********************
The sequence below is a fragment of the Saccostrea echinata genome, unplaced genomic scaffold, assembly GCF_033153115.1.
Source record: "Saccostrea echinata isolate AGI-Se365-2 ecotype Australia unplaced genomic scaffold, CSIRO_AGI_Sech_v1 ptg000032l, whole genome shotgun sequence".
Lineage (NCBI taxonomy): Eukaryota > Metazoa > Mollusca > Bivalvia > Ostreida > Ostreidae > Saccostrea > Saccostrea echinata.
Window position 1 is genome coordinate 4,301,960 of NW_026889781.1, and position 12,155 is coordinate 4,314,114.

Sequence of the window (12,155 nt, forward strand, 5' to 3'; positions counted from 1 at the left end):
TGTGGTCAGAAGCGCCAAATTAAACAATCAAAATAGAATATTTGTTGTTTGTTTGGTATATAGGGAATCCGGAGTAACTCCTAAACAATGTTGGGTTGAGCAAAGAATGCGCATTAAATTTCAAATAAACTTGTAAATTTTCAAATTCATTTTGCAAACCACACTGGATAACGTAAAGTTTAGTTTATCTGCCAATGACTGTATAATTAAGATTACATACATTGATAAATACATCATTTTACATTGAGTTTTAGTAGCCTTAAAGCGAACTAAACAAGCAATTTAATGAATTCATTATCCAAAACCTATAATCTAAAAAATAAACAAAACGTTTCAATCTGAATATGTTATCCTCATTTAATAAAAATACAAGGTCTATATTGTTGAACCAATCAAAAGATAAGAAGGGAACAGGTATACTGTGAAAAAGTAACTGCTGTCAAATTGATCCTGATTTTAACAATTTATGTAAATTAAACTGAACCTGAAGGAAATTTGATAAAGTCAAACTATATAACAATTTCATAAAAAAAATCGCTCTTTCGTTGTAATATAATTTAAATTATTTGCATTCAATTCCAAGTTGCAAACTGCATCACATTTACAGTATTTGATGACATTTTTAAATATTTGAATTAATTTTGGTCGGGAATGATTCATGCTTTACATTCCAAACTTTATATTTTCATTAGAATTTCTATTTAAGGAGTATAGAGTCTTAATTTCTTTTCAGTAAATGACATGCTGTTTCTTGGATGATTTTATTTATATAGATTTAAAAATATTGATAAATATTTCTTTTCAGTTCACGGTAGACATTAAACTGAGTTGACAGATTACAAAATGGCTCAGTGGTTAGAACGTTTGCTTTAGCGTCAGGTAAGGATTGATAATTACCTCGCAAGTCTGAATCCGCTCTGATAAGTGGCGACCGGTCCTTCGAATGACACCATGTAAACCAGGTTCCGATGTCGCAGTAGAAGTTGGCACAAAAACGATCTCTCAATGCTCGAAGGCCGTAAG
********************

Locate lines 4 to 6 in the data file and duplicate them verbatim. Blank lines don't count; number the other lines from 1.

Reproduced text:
Window position 1 is genome coordinate 4,301,960 of NW_026889781.1, and position 12,155 is coordinate 4,314,114.

Sequence of the window (12,155 nt, forward strand, 5' to 3'; positions counted from 1 at the left end):
TGTGGTCAGAAGCGCCAAATTAAACAATCAAAATAGAATATTTGTTGTTTGTTTGGTATATAGGGAATCCGGAGTAACTCCTAAACAATGTTGGGTTGAGCAAAGAATGCGCATTAAATTTCAAATAAACTTGTAAATTTTCAAATTCATTTTGCAAACCACACTGGATAACGTAAAGTTTAGTTTATCTGCCAATGACTGTATAATTAAGATTACATACATTGATAAATACATCATTTTACATTGAGTTTTAGTAGCCTTAAAGCGAACTAAACAAGCAATTTAATGAATTCATTATCCAAAACCTATAATCTAAAAAATAAACAAAACGTTTCAATCTGAATATGTTATCCTCATTTAATAAAAATACAAGGTCTATATTGTTGAACCAATCAAAAGATAAGAAGGGAACAGGTATACTGTGAAAAAGTAACTGCTGTCAAATTGATCCTGATTTTAACAATTTATGTAAATTAAACTGAACCTGAAGGAAATTTGATAAAGTCAAACTATATAACAATTTCATAAAAAAAATCGCTCTTTCGTTGTAATATAATTTAAATTATTTGCATTCAATTCCAAGTTGCAAACTGCATCACATTTACAGTATTTGATGACATTTTTAAATATTTGAATTAATTTTGGTCGGGAATGATTCATGCTTTACATTCCAAACTTTATATTTTCATTAGAATTTCTATTTAAGGAGTATAGAGTCTTAATTTCTTTTCAGTAAATGACATGCTGTTTCTTGGATGATTTTATTTATATAGATTTAAAAATATTGATAAATATTTCTTTTCAGTTCACGGTAGACATTAAACTGAGTTGACAGATTACAAAATGGCTCAGTGGTTAGAACGTTTGCTTTAGCGTCAGGTAAGGATTGATAATTACCTCGCAAGTCTGAATCCGCTCTGATAAGTGGCGACCGGTCCTTCGAATGACACCATGTAAACCAGGTTCCGATGTCGCAGTAGAAGTTGGCACAAAAACGATCTCTCAATGCTCGAAGGCCGTAAG